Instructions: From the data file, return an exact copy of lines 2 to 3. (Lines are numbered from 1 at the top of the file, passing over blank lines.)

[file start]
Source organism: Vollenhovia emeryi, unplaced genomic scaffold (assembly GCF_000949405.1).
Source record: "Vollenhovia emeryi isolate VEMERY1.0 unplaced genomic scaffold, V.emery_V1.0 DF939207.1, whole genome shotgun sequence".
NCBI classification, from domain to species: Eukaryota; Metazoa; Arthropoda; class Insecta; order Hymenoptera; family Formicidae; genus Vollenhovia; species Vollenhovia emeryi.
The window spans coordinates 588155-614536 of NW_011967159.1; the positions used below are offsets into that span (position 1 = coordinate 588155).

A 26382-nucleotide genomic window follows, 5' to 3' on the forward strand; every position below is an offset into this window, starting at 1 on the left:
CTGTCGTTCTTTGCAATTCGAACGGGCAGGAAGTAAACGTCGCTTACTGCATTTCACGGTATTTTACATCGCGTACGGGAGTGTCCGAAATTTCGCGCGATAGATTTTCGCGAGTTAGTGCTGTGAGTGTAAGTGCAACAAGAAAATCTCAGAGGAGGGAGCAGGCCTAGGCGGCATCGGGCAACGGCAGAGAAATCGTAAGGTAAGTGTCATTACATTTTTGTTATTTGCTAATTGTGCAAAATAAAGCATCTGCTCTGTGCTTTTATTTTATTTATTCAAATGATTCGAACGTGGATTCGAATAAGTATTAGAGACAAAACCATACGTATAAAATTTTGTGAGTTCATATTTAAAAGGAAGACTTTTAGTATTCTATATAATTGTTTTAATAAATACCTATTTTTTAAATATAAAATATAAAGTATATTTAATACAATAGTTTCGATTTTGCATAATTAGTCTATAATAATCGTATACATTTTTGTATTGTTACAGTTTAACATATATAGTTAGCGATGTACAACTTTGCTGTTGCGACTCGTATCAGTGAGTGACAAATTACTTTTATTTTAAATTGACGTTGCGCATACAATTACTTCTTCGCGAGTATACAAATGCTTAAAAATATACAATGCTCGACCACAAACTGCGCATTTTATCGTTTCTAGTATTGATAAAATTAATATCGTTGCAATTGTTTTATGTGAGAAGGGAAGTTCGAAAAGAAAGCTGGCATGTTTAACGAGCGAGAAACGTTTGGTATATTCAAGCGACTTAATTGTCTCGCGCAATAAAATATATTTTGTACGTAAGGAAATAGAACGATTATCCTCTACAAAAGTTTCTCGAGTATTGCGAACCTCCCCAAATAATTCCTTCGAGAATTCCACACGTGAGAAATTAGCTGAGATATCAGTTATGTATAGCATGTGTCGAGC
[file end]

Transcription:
Source record: "Vollenhovia emeryi isolate VEMERY1.0 unplaced genomic scaffold, V.emery_V1.0 DF939207.1, whole genome shotgun sequence".
NCBI classification, from domain to species: Eukaryota; Metazoa; Arthropoda; class Insecta; order Hymenoptera; family Formicidae; genus Vollenhovia; species Vollenhovia emeryi.